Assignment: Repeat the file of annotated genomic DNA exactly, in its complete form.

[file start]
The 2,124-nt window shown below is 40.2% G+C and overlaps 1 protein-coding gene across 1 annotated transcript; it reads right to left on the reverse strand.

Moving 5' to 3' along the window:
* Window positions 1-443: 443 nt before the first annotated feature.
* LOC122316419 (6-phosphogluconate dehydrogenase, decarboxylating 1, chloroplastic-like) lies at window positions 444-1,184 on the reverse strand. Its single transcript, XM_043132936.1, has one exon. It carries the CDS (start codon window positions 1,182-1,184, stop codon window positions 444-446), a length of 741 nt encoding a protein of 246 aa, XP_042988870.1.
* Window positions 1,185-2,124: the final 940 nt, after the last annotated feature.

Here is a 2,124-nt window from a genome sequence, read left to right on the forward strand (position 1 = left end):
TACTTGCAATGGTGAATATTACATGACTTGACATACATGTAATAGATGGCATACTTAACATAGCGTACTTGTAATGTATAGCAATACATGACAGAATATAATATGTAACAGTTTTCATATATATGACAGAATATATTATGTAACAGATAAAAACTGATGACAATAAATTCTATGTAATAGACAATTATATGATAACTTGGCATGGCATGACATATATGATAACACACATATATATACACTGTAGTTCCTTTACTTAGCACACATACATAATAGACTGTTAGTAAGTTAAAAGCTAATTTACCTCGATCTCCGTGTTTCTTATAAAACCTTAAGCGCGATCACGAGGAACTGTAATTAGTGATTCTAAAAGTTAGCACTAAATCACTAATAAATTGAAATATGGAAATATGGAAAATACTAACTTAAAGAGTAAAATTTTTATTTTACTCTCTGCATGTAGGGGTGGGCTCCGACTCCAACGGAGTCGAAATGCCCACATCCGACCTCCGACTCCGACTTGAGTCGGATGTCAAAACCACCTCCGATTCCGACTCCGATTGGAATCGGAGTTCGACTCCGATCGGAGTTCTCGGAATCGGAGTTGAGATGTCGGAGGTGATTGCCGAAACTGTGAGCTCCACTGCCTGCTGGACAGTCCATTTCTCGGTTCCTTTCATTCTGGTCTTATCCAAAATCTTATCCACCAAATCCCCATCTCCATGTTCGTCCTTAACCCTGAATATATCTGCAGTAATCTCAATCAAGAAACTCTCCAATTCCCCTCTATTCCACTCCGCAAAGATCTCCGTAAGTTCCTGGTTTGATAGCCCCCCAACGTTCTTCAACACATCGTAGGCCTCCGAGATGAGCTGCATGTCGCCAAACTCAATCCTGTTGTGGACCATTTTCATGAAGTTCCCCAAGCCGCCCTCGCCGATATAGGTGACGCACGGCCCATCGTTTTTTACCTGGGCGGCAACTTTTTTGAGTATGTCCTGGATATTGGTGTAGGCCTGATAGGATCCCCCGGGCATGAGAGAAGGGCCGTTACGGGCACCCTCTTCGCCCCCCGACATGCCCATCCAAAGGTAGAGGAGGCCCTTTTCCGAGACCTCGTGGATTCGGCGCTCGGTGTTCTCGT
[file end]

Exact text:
The 2,124-nt window shown below is 40.2% G+C and overlaps 1 protein-coding gene across 1 annotated transcript; it reads right to left on the reverse strand.

Moving 5' to 3' along the window:
* Window positions 1-443: 443 nt before the first annotated feature.
* LOC122316419 (6-phosphogluconate dehydrogenase, decarboxylating 1, chloroplastic-like) lies at window positions 444-1,184 on the reverse strand. Its single transcript, XM_043132936.1, has one exon. It carries the CDS (start codon window positions 1,182-1,184, stop codon window positions 444-446), a length of 741 nt encoding a protein of 246 aa, XP_042988870.1.
* Window positions 1,185-2,124: the final 940 nt, after the last annotated feature.

Here is a 2,124-nt window from a genome sequence, read left to right on the forward strand (position 1 = left end):
TACTTGCAATGGTGAATATTACATGACTTGACATACATGTAATAGATGGCATACTTAACATAGCGTACTTGTAATGTATAGCAATACATGACAGAATATAATATGTAACAGTTTTCATATATATGACAGAATATATTATGTAACAGATAAAAACTGATGACAATAAATTCTATGTAATAGACAATTATATGATAACTTGGCATGGCATGACATATATGATAACACACATATATATACACTGTAGTTCCTTTACTTAGCACACATACATAATAGACTGTTAGTAAGTTAAAAGCTAATTTACCTCGATCTCCGTGTTTCTTATAAAACCTTAAGCGCGATCACGAGGAACTGTAATTAGTGATTCTAAAAGTTAGCACTAAATCACTAATAAATTGAAATATGGAAATATGGAAAATACTAACTTAAAGAGTAAAATTTTTATTTTACTCTCTGCATGTAGGGGTGGGCTCCGACTCCAACGGAGTCGAAATGCCCACATCCGACCTCCGACTCCGACTTGAGTCGGATGTCAAAACCACCTCCGATTCCGACTCCGATTGGAATCGGAGTTCGACTCCGATCGGAGTTCTCGGAATCGGAGTTGAGATGTCGGAGGTGATTGCCGAAACTGTGAGCTCCACTGCCTGCTGGACAGTCCATTTCTCGGTTCCTTTCATTCTGGTCTTATCCAAAATCTTATCCACCAAATCCCCATCTCCATGTTCGTCCTTAACCCTGAATATATCTGCAGTAATCTCAATCAAGAAACTCTCCAATTCCCCTCTATTCCACTCCGCAAAGATCTCCGTAAGTTCCTGGTTTGATAGCCCCCCAACGTTCTTCAACACATCGTAGGCCTCCGAGATGAGCTGCATGTCGCCAAACTCAATCCTGTTGTGGACCATTTTCATGAAGTTCCCCAAGCCGCCCTCGCCGATATAGGTGACGCACGGCCCATCGTTTTTTACCTGGGCGGCAACTTTTTTGAGTATGTCCTGGATATTGGTGTAGGCCTGATAGGATCCCCCGGGCATGAGAGAAGGGCCGTTACGGGCACCCTCTTCGCCCCCCGACATGCCCATCCAAAGGTAGAGGAGGCCCTTTTCCGAGACCTCGTGGATTCGGCGCTCGGTGTTCTCGT